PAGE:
Traders Wary of IBM Pledges; Stock Off Again


International Business Machines Corp.'s stock continued to fall Monday after an unusual briefing by the company’s five top executives failed to persuade stock analysts that the computer giant’s woes were over.

In composite trading on the New York Stock Exchange, IBM shares fell $3.875 to close at $85.125, 39% lower than the Feb. 19 high this year of $139.75. and the lowest level since 1982.

The stock started falling in the afternoon as word spread that some analysts would probably trim their 1992 profit forecast as a result of the meeting. This, despite a vow from Chairman John Akers that the company’s dismal performance this year was an “aberration” that will be corrected in 1992.

Akers’ categorical statement that IBM’s hefty dividend would not be cut also failed to stabilize the company’s stock, long the bluest of blue chips on Wall Street.


Analysts said they feared that the firm’s gross margins would remain under pressure even if sales rebound next year as Akers predicted. According to wire service reports, analysts for Dean Witter Reynolds Inc. and Sanford C. Bernstein reduced 1992 earnings estimates later in the day.

In speaking to analysts, Akers also gave additional details on the ambitious decentralization plan announced last week and vowed that the new IBM would be more open and communicative. But most analysts continued to view the changes as incremental, and Akers’ four colleagues on IBM’s management committee said little about the reorganization as they discussed the prospects for different pieces of the sprawling business.

The meeting itself was a rare event for IBM, which employs an army of public relations people charged with carefully controlling the release of information. The company’s last meeting with analysts was two years ago, and never before had all the members of the management committee appeared together for a public presentation.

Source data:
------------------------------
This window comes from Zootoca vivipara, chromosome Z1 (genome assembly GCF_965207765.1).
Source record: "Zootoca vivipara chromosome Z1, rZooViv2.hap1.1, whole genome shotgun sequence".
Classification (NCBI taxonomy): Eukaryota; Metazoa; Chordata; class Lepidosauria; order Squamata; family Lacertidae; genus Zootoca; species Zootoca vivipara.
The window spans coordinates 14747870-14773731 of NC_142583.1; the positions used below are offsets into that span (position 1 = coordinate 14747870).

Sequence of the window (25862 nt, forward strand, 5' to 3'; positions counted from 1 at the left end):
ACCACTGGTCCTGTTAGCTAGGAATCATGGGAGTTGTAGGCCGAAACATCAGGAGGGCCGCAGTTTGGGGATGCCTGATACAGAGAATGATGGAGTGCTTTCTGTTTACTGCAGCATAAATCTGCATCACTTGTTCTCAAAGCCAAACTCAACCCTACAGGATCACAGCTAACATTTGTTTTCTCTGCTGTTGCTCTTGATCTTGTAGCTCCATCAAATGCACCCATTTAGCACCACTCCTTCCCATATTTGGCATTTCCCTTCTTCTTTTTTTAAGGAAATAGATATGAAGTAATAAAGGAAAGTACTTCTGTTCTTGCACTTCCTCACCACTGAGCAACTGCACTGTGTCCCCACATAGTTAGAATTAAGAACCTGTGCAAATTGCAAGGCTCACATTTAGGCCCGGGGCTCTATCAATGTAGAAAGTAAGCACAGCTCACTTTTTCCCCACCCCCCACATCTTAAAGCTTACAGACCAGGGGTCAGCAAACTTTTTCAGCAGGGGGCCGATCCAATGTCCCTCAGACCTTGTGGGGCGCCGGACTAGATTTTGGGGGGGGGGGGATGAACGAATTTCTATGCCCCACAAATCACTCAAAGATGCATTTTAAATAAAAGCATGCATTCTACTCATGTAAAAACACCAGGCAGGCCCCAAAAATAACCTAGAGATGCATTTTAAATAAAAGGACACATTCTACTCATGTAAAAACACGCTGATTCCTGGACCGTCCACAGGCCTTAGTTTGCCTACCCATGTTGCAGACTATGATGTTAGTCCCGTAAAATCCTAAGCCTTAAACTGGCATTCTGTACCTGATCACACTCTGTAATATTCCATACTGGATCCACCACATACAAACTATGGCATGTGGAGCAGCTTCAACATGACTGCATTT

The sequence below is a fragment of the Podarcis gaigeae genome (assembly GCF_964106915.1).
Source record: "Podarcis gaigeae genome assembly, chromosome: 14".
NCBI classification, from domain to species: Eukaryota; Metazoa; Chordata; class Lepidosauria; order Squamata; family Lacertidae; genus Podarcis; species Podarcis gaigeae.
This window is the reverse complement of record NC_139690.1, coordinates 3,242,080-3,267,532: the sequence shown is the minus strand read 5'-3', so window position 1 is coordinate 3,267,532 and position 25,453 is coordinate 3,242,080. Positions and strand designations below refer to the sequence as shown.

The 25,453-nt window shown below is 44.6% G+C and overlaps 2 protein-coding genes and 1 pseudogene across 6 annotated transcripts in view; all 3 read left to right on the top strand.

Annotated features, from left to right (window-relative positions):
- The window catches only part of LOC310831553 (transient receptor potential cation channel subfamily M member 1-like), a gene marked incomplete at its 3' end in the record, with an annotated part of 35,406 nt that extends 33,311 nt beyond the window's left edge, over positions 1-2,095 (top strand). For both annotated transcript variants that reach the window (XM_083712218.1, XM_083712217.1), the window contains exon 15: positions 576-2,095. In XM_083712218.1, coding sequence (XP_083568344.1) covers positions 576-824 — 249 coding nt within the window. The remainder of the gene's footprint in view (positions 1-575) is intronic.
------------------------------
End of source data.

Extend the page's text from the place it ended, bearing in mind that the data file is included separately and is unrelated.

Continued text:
But exceptional measures are necessary in light of the company’s recent results. Annual revenue will decline this year for the first time since 1946, and the company will report a loss this year after earning $6.02 billion on revenue of $69.02 billion last year.


Although Akers on Monday attributed many of the problems to what he called “the most difficult year in the history of the information technology industry,” he also acknowledged that the company has become too bureaucratic and slow-moving to compete effectively with smaller, nimbler rivals. In addition, the rise of the personal computer has severely undercut IBM’s traditional strength in large mainframe systems.

Last week, Akers revealed plans to break the company into independent business units that will have full profit-and-loss responsibility, with corporate headquarters serving as a holding company that will set financial targets but stay out of day-to-day operations. The company will also take a $3-billion restructuring charge in the fourth quarter, in part to cover the cost of eliminating 20,000 jobs.

Akers said that the cost-cutting efforts will continue and that if business doesn’t improve, the company’s longstanding no-layoff policy “will clearly be on the table.” In addition, he said employment policies will be the responsibility of the individual business units, increasing the likelihood that there will eventually be layoffs of IBM employees.

He also said capital investment will decline this year and for the next two years. Research and development expenditures will be flat during the same period, he added.


Akers stressed the importance of renewed revenue growth as the key to better profitability and predicted that IBM would grow next year by gaining market share in traditional computer segments, expanding its service and software businesses, and stepping up the sales of IBM products to other companies for resale under their own names. Sales have begun to pick up in the fourth quarter, he said, and next year the company will benefit from a broad range of new products.

Chief Financial Officer Frank Metz predicted that long term, the industry would grow at 7% to 10% per year and that IBM would grow with the industry.

Many of the objectives sketched out Monday were for three years hence, underscoring the fact that the decentralization program is a long-term effort that won’t yield concrete results for some time.

“These are evolutionary changes, and we’ll have to wait and see,” said Stephen Cohen an analyst with Soundview Financial Group.


IBM Restructuring IBM hopes that its restructuring of its business units into separate operations will allow itto compete more effectively in the ever-growing industry. IBM Revnue: $69 billion (1991) Pennant Systems Co. $2 billion in revenue (printer operations) Storage Products $11 billion in revenues (disk drives, optical disks, computer tape) Employment Solutions Corp. (hiring and recruiting services)

Revenue (in billions) 1990: $69 1989: $63 1988: $60 1987: $55 1986: $52

Stock prices (monthly figures for 1991) Jan. 25: 122.63 Feb. 22: 133.25 Mar. 29: 113.86 Apr. 26: 107.38 May 31: 106.13 June 28: 97.13 July 26: 100.50 Aug. 30: 96.86 Sept. 27: 102.25 Oct. 25: 98.00 Nov. 29: 92.50 Dec. 4: 90.00 Dec. 9: Monday close: $85.13